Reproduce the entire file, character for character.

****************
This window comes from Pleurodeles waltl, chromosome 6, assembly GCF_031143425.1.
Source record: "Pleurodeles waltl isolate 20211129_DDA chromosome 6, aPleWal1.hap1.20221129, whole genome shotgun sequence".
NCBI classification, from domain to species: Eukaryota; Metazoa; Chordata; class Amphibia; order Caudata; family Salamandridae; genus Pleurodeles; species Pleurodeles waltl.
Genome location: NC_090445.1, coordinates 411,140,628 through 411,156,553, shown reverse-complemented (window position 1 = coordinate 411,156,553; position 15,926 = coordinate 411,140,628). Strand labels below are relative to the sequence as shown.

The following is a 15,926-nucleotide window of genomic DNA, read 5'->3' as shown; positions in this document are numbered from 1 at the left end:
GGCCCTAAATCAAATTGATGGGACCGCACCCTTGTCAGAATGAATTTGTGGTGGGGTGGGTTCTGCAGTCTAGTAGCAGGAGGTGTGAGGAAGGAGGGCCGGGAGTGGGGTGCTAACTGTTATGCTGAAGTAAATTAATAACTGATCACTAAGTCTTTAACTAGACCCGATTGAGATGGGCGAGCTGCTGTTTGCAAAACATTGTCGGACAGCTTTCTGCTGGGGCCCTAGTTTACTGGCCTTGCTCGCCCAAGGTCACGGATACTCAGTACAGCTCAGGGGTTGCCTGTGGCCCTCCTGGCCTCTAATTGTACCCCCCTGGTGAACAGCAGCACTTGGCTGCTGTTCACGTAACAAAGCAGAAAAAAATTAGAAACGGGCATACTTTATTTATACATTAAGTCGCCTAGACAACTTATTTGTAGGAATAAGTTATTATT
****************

This window comes from Pleurodeles waltl, chromosome 6, assembly GCF_031143425.1.
Source record: "Pleurodeles waltl isolate 20211129_DDA chromosome 6, aPleWal1.hap1.20221129, whole genome shotgun sequence".
NCBI classification, from domain to species: Eukaryota; Metazoa; Chordata; class Amphibia; order Caudata; family Salamandridae; genus Pleurodeles; species Pleurodeles waltl.
Genome location: NC_090445.1, coordinates 411,140,628 through 411,156,553, shown reverse-complemented (window position 1 = coordinate 411,156,553; position 15,926 = coordinate 411,140,628). Strand labels below are relative to the sequence as shown.

The following is a 15,926-nucleotide window of genomic DNA, read 5'->3' as shown; positions in this document are numbered from 1 at the left end:
GGCCCTAAATCAAATTGATGGGACCGCACCCTTGTCAGAATGAATTTGTGGTGGGGTGGGTTCTGCAGTCTAGTAGCAGGAGGTGTGAGGAAGGAGGGCCGGGAGTGGGGTGCTAACTGTTATGCTGAAGTAAATTAATAACTGATCACTAAGTCTTTAACTAGACCCGATTGAGATGGGCGAGCTGCTGTTTGCAAAACATTGTCGGACAGCTTTCTGCTGGGGCCCTAGTTTACTGGCCTTGCTCGCCCAAGGTCACGGATACTCAGTACAGCTCAGGGGTTGCCTGTGGCCCTCCTGGCCTCTAATTGTACCCCCCTGGTGAACAGCAGCACTTGGCTGCTGTTCACGTAACAAAGCAGAAAAAAATTAGAAACGGGCATACTTTATTTATACATTAAGTCGCCTAGACAACTTATTTGTAGGAATAAGTTATTATT